Cloth Fair Hidden Garden attracts the crowds

Last weekend was the first time that the Hidden Garden of Cloth Fair had joined more than 100 others in the London Open Garden programme, and it was a great success.

Ten years ago the garden of St Bartholomew the Great was overgrown, and when Bernadette Skehan moved into a flat overlooking the space she decided something had to be done.

After negotiation with the church Bernadette recruited volunteers, help from construction companies, and gained some funding from the Culture Mile Business Improvement District. At the weekend neighbours turned out to help show more than 2000 people through the garden. I asked Bernadette how she felt it had gone.

… and then had a retrospective tour, explaining how things have developed since work began in 2018. One feature is a kitchen garden, with herbs, created by chef Pascal Aussignac from the nearby Club Gascon restaurant.

On Sunday we were entertained by post grad students from Trinity Laban Conservatoire of Music and Dance – Sophie Ehling and Sam Rajagopal – playing JS Bach and Reinhold Gliére.

If you are passing watch the space where Sophie and Sam performed – there are plans for further development there.

The Hidden Gardens featured in the Open Gardens programme are not generally open to the public, but the Cloth Fair garden does offer the opportunity to pick some herbs through the railings at Bartholomew Passage.

The astonishingly beautiful and atmospheric St Bartholomew the Great church (1123) is however generally open, with an entrance round the corner in Smithfield, right next to Club Gascon. No charge for entrance.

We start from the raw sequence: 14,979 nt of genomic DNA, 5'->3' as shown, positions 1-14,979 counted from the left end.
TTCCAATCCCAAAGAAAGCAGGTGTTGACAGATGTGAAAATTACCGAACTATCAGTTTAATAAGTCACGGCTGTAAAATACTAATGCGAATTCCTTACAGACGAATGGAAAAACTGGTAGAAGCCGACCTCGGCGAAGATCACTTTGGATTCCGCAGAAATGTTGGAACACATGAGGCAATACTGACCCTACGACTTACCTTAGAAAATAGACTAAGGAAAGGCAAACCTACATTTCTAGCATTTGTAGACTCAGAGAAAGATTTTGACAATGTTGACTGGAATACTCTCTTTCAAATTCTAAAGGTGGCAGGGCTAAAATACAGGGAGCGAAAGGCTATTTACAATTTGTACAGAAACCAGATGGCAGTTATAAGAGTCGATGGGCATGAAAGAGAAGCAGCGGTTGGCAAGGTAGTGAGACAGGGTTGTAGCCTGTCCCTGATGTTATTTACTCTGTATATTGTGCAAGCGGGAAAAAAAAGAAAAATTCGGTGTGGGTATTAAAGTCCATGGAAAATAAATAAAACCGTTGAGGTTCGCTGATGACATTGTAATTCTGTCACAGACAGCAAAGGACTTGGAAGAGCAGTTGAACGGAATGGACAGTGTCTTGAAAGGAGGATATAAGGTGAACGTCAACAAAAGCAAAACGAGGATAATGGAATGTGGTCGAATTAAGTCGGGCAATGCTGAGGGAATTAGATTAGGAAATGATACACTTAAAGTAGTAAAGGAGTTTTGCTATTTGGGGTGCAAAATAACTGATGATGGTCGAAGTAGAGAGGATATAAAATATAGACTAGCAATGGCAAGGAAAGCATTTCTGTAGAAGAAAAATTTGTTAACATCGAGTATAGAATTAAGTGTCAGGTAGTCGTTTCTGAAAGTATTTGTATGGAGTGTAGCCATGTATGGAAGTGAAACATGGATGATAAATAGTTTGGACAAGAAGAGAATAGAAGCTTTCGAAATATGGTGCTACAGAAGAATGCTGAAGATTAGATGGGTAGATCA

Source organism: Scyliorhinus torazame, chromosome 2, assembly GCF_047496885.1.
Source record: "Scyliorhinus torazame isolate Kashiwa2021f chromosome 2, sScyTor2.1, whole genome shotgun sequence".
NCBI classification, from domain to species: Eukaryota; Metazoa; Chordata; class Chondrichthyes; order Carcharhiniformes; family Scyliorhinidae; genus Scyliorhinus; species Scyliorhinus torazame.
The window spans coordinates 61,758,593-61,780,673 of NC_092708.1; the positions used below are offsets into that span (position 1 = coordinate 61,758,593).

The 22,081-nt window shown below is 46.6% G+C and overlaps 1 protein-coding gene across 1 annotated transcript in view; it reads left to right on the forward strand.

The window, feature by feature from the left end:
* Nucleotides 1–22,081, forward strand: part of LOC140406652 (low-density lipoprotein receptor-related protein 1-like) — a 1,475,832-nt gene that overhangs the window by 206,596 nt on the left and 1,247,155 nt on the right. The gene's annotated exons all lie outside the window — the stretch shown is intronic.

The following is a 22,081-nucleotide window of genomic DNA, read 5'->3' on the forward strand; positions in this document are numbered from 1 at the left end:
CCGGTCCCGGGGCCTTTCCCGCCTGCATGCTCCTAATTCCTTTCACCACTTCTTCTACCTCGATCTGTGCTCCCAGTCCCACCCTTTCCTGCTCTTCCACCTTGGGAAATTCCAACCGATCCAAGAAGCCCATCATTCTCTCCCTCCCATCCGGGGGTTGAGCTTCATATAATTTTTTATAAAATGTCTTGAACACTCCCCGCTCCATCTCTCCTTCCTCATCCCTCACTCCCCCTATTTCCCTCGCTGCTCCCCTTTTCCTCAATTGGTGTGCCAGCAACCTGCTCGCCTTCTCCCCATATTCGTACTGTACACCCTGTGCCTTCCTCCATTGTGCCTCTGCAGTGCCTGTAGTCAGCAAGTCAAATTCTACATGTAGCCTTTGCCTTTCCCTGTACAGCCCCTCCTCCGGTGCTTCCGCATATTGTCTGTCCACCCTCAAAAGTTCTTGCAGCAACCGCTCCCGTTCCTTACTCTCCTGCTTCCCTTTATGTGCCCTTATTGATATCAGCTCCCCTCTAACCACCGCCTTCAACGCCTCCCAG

Update: Bernadette tells me that she and other local volunteers are in training to provide “up the scaffold” tours of the conservation work being undertaken in the nearby Great Hall of St Barts. These will run from the end of July through to next January. More information and booking here.

“Join us on this tour to explore the hospital’s rich history, and the architecture and people involved in the craftsmanship of the James Gibbs Great Hall. The tour will also take in the conservation work to rescue and rejuvenate the Grade 1 listed building, including the staircase decorated by William Hogarth.

“Get an insider’s look at the conservation and restoration work being done to protect this historically significant building”.

More here about the restoration project.

1 thought on “Cloth Fair Hidden Garden attracts the crowds

  1. Excellent, David; always a pleasure to read your blog – and now to see and hear about Bernadette’s garden. Hats off to her for such superb work. And to you for yours!

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